Dresden International Graduate School for Biomedicine and Bioengineering



Over the past years, the Dresden International Graduate School for Biomedicine and Bioengineering (DIGS-BB) has become a flagship among Germany’s international graduate schools. Originally founded in 2006 as one of the first graduate schools awarded by the German Excellence Initiative of the federal and state governments, the DIGS-BB secured continued funding in the second phase after an in-depth evaluation by international experts. The success of the DIGS-BB was an essential step for the TU Dresden toward receiving the status as one of eleven German Universities of Excellence in June 2012.

Top-notch research and expert training in a highly interdisciplinary setting are hallmarks of the DIGS-BB. Together with its partner, the International Max Planck Research School for Cell, Development and Systems Biology (IMPRS-CellDevoSys), the DIGS-BB represents 4 scientific tracks under the roof of the Dresden International PhD Program (DIPP):

  • The “Regenerative Medicine” track (RegMed) links basic molecular and cellular research with translational and clinical studies, and includes stem cell biology, molecular medicine, regenerative biology and translational research.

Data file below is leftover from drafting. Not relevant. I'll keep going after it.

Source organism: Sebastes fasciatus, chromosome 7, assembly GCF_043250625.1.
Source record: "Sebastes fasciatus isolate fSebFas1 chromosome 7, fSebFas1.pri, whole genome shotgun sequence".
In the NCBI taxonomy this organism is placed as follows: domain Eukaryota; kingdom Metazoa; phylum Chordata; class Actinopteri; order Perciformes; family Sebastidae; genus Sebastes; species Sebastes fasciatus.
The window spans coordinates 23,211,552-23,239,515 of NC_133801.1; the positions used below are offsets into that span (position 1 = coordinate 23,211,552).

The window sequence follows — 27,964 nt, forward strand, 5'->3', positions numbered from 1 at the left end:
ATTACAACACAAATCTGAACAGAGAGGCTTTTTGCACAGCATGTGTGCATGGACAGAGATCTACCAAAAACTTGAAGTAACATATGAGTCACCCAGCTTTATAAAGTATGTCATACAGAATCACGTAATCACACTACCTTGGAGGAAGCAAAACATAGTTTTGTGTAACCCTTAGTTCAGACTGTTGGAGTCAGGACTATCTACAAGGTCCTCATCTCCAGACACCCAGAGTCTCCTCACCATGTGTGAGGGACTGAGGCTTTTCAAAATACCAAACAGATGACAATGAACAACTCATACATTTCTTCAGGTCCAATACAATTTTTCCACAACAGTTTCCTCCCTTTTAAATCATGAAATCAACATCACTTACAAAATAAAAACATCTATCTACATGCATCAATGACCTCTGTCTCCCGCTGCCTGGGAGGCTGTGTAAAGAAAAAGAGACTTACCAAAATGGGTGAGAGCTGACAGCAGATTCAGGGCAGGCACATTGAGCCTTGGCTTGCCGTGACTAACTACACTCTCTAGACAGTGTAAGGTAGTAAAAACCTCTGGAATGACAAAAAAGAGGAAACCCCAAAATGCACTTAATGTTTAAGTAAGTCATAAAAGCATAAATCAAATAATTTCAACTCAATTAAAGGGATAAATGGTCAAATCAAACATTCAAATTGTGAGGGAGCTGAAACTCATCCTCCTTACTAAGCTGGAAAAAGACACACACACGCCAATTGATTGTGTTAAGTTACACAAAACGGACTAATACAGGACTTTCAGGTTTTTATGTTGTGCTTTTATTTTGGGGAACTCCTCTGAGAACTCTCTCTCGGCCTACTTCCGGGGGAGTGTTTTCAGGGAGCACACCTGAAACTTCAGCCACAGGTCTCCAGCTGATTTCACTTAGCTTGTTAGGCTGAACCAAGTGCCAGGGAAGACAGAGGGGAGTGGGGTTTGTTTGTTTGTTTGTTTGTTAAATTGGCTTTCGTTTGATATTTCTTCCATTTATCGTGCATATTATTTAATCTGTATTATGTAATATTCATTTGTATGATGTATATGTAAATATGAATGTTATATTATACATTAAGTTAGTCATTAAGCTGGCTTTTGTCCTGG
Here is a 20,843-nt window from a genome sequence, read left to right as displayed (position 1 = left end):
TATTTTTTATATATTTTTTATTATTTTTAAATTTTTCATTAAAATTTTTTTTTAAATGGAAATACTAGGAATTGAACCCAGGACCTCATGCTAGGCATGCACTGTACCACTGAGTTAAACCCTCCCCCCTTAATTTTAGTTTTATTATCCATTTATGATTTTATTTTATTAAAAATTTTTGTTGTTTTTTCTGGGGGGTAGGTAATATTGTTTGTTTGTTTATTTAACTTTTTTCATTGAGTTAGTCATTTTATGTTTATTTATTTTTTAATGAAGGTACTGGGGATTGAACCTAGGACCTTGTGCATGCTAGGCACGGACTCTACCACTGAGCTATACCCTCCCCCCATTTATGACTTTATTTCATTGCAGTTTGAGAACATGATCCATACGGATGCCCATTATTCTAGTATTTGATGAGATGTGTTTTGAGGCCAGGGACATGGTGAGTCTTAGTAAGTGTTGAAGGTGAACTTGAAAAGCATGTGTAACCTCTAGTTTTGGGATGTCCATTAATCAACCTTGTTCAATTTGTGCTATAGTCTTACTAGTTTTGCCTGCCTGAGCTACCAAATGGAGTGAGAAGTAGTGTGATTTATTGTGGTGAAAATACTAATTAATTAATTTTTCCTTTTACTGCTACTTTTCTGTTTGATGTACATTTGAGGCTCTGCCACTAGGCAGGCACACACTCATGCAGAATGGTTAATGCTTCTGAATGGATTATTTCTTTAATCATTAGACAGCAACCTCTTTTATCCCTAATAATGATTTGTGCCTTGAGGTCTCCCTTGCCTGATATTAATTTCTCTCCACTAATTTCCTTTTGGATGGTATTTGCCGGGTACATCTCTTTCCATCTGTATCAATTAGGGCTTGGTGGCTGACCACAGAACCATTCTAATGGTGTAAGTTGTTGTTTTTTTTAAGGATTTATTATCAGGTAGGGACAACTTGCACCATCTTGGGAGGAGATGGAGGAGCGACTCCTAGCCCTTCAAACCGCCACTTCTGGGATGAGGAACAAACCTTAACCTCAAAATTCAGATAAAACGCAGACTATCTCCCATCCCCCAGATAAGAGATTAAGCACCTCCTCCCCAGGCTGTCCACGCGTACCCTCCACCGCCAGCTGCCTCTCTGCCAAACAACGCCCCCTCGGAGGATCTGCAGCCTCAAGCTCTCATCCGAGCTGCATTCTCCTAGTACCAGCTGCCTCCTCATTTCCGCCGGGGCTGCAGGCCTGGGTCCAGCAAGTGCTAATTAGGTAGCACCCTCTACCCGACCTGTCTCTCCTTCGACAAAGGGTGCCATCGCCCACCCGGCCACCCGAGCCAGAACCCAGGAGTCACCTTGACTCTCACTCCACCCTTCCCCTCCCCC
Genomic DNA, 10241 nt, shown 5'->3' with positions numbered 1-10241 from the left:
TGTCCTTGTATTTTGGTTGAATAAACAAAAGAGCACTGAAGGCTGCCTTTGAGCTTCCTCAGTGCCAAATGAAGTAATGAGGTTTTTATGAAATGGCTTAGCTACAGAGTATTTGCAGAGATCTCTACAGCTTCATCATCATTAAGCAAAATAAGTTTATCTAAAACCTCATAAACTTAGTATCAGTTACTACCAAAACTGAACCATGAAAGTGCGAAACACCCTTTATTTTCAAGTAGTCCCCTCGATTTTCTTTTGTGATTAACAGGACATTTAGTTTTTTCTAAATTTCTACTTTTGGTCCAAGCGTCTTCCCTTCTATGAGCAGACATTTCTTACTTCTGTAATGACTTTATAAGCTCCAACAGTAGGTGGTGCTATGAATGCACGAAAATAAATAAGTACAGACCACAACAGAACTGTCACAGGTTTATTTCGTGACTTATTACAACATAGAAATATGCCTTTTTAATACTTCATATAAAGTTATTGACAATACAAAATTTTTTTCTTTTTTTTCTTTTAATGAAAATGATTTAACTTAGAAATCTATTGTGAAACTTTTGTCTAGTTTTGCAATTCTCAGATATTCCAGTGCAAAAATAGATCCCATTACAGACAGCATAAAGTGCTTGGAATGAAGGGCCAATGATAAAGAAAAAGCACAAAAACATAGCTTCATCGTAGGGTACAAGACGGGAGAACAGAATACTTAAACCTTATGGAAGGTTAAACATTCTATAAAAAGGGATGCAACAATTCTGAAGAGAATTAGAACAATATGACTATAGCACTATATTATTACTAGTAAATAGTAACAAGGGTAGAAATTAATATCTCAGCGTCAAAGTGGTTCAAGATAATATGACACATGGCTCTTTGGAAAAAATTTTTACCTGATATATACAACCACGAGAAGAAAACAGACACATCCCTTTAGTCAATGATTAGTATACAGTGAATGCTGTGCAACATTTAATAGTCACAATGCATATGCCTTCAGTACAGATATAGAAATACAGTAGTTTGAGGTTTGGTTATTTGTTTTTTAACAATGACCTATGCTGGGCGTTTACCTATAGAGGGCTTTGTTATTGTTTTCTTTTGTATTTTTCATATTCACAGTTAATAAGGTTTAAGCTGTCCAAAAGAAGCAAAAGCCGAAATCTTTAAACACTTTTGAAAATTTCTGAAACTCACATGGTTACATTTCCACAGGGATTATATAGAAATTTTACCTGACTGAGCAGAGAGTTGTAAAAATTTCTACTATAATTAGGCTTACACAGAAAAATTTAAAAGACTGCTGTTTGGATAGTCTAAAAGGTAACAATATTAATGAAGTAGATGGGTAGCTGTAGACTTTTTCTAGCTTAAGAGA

• The “Biophysics and Bioengineering” track (BioPhysEng) has two foci: First, Biophysics to tackle basic cell biological questions from a biophysical point of view. Second, Bioengineering using the wide variety of molecular functions provided by nature’s “nanomachines” for innovative, biomolecule-based nanotechnology.
  • The “Cell and Developmental Biology” track (CellDevo) focuses on the study of molecular mechanisms in eukaryotic cells and their role in tissue formation, with the level of analysis ranging from single molecules to single cells, from cells to tissues, and from tissues to whole organisms.
  • The “Computational Biology” track (CompBio) performs fundamental research in computational and theoretical areas in order to develop the methodological foundations for future biology in tight integration with the experimental approaches of the other tracks.

About 200 PhD students are working on their thesis projects in more than 80 research groups at TU Dresden, the Max Planck Institute of Molecular Cell Biology and Genetics (MPI-CBG), the Max Planck Institute for the Physics of Complex Systems (MPI-PKS), the Leibniz Institute of Polymer Research (IPF) and the Helmholtz-Zentrum Dresden-Rossendorf (HZDR).